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Dressed for success: Brooks Brothers gives some tips

Interviews | Mar 17, 2016 |
Michael O'Reilly, Brooks Brothers, speaks to a group of Fordham students during a presentation on professional attire. (Photo by Bailey Link)

Michael O’Reilly of Brooks Brothers speaks at a presentation on professional attire. (Photo by Bailey Link)

By Bailey Link, BS ’16

Dressing professionally doesn’t have to cost a fortune. Just make sure you have the right look for the right occasion, a team from the clothing company Brooks Brothers told Fordham students recently.

The Brooks Brothers employees, speaking to students about professional attire, advised that an interviewee should look new, fresh and crisp. For men, this means a solid blue or gray suit, white dress shirt and a black shoe that matches the belt. For women, this means a navy or gray suit, a light blue or white dress shirt and a modest shoe. These are the staples that should be in every professional’s closet, they said.

The presentation, aimed mainly at Gabelli School of Business graduate students and held in the Law School building at Lincoln Center, was arranged by the Personal and Professional Development Center. Most of the information focused on dressing for an interview, which they said included networking and any session that is pre-job offer.

A tight budget should not preclude a good appearance, presenters said, urging students to make good use of tailors to help fine-tune a wardrobe.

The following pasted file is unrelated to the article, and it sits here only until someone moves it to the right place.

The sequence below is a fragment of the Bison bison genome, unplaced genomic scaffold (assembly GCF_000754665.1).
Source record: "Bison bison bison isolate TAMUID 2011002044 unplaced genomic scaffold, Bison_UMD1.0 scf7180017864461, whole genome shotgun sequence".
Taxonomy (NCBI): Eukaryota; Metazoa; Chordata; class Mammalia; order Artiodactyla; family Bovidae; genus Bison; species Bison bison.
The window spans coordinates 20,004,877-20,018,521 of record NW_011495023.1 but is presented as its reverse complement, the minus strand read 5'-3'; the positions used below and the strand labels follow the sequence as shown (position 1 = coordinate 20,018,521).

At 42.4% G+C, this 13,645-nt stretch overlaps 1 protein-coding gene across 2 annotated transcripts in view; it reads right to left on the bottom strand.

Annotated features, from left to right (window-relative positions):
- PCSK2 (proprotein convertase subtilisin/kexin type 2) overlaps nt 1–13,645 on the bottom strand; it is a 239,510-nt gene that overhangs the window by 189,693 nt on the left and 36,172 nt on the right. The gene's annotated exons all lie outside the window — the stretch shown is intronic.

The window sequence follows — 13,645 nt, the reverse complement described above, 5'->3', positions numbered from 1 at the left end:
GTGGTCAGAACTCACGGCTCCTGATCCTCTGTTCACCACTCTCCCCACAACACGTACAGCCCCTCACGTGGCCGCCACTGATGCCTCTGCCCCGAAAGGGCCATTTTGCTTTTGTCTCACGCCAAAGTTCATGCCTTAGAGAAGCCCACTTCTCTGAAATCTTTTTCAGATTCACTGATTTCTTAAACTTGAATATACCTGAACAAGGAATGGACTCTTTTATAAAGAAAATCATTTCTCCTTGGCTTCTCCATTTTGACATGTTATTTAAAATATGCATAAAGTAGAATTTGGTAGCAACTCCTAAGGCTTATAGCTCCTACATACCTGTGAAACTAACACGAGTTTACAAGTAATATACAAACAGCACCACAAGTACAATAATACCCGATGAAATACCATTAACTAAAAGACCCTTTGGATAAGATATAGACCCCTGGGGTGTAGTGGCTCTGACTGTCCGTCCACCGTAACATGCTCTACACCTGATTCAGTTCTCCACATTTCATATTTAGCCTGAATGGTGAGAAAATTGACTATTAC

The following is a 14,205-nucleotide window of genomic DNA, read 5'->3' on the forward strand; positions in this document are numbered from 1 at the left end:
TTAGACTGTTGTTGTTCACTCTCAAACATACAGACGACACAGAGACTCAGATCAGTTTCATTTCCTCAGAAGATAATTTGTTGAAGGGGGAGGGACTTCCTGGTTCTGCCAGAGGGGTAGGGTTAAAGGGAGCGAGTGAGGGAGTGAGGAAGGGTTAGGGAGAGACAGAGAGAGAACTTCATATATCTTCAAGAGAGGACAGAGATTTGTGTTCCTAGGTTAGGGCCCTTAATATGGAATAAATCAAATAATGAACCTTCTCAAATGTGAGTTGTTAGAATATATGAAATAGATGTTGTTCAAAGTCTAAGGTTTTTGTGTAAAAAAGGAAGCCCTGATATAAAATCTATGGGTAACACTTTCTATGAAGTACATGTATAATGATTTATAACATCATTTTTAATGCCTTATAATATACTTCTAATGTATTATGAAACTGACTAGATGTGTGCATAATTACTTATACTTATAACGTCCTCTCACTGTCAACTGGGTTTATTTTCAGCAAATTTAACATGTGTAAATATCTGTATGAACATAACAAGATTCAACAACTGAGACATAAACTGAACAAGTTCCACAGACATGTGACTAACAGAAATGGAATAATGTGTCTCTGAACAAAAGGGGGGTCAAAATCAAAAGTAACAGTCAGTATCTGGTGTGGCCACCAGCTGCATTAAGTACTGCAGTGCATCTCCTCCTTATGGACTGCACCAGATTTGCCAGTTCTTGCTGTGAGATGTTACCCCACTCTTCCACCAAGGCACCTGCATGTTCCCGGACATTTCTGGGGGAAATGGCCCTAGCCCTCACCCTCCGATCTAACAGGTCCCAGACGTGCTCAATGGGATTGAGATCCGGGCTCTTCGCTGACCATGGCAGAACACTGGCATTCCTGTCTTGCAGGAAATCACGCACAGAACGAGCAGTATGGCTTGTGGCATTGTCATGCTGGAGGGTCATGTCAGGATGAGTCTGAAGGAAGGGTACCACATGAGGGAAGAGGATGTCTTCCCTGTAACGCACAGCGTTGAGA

“It doesn’t matter if it is a $20 suit or a $20,000 suit,” said store manager Alicia Pritikin. “If it doesn’t fit you properly, then it does you no good

Men and women share some dress rules, but there are differences, presenters said. For example, men should never wear black except to a wedding or a funeral, but women can. Men also must wear neckties, which should be modest for an interview. Regarding socks, employees and interviewees should never let their ankles show, and socks should be about calf length, in case people cross their legs.

Both genders should wear solid-colored suits to their interviews because, “you don’t want to look better than anyone who’s interviewing you,” said Michael O’Reilly, a district manager.

A potential employee typically will interview about three to five times before receiving a job offer. Each time, the dress code stays the same: The outfit must remain understated, professional and clean.

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